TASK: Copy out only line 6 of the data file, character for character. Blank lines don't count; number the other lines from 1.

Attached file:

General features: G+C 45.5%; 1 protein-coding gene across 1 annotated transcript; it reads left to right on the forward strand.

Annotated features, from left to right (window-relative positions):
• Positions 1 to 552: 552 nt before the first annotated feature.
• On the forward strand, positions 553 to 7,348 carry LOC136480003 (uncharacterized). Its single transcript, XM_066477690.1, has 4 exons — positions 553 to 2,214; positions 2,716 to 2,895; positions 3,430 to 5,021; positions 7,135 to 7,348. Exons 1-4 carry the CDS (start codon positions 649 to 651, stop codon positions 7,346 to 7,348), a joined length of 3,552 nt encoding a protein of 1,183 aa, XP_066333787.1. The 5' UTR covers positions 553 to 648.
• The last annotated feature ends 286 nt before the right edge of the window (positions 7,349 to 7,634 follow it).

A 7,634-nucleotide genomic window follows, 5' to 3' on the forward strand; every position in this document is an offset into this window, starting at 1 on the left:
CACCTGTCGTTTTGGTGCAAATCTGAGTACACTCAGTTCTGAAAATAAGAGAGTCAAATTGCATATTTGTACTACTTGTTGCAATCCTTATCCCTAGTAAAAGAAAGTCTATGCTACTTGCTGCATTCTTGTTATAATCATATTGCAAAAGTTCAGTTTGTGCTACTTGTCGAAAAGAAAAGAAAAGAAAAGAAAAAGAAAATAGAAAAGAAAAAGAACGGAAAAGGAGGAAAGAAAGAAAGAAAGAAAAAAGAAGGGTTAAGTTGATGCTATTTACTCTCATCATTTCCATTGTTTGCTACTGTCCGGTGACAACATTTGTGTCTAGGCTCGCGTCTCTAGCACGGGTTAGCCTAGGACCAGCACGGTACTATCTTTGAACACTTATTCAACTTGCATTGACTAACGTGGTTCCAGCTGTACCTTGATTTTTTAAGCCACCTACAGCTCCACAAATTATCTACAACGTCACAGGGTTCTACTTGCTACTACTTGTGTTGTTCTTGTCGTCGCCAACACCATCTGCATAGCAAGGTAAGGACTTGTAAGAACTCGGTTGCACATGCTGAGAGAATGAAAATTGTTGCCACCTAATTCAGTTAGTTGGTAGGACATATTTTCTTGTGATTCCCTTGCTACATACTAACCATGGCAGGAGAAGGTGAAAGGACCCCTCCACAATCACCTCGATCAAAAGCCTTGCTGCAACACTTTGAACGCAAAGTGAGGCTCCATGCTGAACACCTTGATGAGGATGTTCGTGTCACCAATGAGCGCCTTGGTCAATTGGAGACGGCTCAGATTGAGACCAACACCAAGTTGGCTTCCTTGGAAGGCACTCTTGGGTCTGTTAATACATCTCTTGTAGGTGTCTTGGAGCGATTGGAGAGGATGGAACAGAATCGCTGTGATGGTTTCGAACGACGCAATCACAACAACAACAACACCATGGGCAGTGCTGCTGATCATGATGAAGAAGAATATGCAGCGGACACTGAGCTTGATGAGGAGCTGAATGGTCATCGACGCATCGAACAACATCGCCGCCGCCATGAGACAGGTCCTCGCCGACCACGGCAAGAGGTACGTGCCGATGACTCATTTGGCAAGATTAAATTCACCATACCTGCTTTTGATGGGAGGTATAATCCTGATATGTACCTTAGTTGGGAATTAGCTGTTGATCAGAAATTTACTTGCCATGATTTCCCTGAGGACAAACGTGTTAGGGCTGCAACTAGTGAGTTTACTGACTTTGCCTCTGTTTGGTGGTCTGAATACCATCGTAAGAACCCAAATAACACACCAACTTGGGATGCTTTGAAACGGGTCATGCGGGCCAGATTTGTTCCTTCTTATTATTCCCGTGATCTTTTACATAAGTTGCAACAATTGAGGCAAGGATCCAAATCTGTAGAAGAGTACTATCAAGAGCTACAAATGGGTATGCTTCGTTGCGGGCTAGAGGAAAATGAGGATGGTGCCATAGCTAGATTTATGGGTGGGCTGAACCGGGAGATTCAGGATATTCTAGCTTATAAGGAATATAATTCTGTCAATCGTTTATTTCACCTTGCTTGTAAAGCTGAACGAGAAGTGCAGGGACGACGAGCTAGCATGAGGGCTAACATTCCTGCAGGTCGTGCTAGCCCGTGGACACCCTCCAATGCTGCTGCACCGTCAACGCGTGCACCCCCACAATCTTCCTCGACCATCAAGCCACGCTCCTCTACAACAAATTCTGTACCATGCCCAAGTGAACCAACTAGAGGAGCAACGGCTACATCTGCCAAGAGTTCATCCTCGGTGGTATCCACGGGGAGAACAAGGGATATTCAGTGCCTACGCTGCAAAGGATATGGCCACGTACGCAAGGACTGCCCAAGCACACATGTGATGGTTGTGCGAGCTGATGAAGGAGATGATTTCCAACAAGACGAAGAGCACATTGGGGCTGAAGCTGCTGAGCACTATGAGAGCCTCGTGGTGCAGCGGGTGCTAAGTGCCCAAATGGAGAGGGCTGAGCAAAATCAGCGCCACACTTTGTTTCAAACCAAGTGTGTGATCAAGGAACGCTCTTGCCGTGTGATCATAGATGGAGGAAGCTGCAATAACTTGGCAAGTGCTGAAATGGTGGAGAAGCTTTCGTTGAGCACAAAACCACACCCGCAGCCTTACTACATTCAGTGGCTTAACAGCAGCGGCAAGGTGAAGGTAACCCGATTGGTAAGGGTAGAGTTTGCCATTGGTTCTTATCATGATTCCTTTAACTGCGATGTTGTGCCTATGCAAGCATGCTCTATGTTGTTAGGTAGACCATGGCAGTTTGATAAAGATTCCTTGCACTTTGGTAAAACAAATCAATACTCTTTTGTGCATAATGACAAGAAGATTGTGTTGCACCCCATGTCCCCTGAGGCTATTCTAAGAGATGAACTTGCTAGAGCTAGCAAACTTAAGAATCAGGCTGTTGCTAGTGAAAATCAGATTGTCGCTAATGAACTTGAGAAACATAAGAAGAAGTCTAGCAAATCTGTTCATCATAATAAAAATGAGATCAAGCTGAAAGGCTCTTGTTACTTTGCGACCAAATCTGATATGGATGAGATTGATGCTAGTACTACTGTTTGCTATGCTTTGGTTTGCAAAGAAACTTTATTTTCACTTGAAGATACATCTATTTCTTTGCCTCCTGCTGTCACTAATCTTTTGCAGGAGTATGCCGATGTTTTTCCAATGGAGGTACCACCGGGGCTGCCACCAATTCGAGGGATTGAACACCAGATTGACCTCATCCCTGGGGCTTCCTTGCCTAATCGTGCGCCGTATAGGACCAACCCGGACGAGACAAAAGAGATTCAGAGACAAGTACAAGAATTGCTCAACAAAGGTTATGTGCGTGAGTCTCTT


A 7,634-nucleotide genomic window follows, 5' to 3' on the forward strand; every position in this document is an offset into this window, starting at 1 on the left: